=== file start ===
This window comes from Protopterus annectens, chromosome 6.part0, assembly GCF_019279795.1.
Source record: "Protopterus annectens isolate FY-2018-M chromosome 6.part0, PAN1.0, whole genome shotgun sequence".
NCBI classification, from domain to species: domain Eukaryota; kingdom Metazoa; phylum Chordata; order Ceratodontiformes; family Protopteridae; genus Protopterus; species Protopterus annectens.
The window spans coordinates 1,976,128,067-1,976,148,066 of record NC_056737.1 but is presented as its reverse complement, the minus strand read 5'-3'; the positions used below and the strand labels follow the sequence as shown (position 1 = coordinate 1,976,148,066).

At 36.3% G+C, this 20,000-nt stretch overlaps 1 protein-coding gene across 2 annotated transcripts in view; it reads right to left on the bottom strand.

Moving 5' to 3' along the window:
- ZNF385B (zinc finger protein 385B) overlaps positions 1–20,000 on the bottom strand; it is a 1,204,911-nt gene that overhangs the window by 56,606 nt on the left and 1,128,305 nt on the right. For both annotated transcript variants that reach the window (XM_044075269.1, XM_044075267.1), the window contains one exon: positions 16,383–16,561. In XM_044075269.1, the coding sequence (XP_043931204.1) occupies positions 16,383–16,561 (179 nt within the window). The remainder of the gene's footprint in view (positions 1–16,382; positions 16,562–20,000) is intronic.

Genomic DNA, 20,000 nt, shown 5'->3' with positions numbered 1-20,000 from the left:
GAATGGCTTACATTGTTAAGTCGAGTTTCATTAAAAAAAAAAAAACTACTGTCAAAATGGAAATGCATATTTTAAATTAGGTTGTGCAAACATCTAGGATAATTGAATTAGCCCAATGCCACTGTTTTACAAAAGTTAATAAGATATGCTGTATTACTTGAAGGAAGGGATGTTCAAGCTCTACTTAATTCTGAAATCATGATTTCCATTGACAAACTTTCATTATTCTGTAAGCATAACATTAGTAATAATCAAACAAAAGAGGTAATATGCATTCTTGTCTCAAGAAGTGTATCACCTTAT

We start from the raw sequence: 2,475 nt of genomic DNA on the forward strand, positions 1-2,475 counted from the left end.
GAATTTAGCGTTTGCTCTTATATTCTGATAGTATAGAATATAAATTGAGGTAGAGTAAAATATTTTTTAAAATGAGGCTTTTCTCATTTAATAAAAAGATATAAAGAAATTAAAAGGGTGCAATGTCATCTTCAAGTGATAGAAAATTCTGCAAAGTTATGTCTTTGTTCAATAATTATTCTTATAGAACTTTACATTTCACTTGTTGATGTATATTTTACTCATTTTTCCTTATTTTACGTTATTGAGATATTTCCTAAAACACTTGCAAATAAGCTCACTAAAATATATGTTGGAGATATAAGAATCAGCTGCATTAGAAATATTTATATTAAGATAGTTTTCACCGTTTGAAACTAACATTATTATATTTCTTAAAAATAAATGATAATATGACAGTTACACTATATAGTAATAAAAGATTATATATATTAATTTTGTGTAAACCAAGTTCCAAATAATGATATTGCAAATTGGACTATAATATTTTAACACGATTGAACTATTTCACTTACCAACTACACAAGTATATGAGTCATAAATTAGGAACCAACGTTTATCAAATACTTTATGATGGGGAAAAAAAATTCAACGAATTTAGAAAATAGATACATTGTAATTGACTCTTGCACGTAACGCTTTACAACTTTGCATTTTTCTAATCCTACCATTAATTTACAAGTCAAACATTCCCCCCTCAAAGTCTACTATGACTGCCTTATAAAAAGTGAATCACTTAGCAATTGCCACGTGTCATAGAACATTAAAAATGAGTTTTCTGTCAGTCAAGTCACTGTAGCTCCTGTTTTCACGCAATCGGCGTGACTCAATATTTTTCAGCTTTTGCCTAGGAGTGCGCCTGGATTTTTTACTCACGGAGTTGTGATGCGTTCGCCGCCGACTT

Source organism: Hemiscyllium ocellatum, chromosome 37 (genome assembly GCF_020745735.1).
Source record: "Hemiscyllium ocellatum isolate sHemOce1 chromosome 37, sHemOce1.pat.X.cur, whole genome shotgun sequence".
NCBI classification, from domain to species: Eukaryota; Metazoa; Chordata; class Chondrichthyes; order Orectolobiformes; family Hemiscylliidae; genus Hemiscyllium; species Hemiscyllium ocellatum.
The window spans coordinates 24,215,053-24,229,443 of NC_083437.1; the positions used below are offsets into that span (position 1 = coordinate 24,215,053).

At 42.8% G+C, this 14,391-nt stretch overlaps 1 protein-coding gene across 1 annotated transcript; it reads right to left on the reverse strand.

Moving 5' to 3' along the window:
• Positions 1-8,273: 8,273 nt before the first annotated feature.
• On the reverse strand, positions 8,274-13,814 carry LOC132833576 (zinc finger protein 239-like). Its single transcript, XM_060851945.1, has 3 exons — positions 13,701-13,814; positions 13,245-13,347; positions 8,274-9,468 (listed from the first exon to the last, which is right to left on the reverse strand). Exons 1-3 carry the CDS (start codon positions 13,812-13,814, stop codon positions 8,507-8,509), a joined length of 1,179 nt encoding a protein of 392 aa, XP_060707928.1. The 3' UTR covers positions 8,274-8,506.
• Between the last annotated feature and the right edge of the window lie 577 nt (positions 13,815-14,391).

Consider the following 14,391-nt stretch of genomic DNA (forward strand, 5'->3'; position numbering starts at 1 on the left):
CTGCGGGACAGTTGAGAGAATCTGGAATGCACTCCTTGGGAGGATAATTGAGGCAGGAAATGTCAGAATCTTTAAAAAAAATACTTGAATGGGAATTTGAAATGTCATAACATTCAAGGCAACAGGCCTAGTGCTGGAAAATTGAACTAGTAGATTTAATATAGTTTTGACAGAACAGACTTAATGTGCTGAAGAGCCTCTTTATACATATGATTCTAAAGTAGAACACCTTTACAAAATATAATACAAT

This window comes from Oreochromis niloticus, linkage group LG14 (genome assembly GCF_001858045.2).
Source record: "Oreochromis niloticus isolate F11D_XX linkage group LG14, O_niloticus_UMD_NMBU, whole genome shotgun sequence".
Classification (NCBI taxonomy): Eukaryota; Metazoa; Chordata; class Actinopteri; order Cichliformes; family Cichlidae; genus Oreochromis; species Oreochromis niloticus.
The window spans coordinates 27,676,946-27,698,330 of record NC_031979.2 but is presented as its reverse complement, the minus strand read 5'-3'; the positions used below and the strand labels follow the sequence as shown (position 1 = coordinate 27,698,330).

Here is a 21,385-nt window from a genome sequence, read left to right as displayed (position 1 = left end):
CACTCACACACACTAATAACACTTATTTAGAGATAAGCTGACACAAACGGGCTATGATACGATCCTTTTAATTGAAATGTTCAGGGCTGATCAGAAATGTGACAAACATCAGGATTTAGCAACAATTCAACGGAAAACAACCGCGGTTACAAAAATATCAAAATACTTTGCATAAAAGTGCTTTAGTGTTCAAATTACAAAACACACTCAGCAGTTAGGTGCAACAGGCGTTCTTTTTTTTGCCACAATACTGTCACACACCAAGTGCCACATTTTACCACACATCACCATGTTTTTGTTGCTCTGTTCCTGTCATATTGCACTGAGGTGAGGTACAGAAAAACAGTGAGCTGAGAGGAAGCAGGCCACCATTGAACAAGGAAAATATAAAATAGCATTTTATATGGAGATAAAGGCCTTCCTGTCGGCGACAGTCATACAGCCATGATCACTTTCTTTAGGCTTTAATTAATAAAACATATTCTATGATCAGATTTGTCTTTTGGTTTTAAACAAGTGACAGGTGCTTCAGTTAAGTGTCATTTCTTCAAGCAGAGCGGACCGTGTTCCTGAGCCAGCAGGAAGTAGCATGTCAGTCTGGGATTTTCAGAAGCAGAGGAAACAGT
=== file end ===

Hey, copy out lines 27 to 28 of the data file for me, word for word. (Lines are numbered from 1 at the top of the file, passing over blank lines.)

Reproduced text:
Here is a 21,385-nt window from a genome sequence, read left to right as displayed (position 1 = left end):
CACTCACACACACTAATAACACTTATTTAGAGATAAGCTGACACAAACGGGCTATGATACGATCCTTTTAATTGAAATGTTCAGGGCTGATCAGAAATGTGACAAACATCAGGATTTAGCAACAATTCAACGGAAAACAACCGCGGTTACAAAAATATCAAAATACTTTGCATAAAAGTGCTTTAGTGTTCAAATTACAAAACACACTCAGCAGTTAGGTGCAACAGGCGTTCTTTTTTTTGCCACAATACTGTCACACACCAAGTGCCACATTTTACCACACATCACCATGTTTTTGTTGCTCTGTTCCTGTCATATTGCACTGAGGTGAGGTACAGAAAAACAGTGAGCTGAGAGGAAGCAGGCCACCATTGAACAAGGAAAATATAAAATAGCATTTTATATGGAGATAAAGGCCTTCCTGTCGGCGACAGTCATACAGCCATGATCACTTTCTTTAGGCTTTAATTAATAAAACATATTCTATGATCAGATTTGTCTTTTGGTTTTAAACAAGTGACAGGTGCTTCAGTTAAGTGTCATTTCTTCAAGCAGAGCGGACCGTGTTCCTGAGCCAGCAGGAAGTAGCATGTCAGTCTGGGATTTTCAGAAGCAGAGGAAACAGT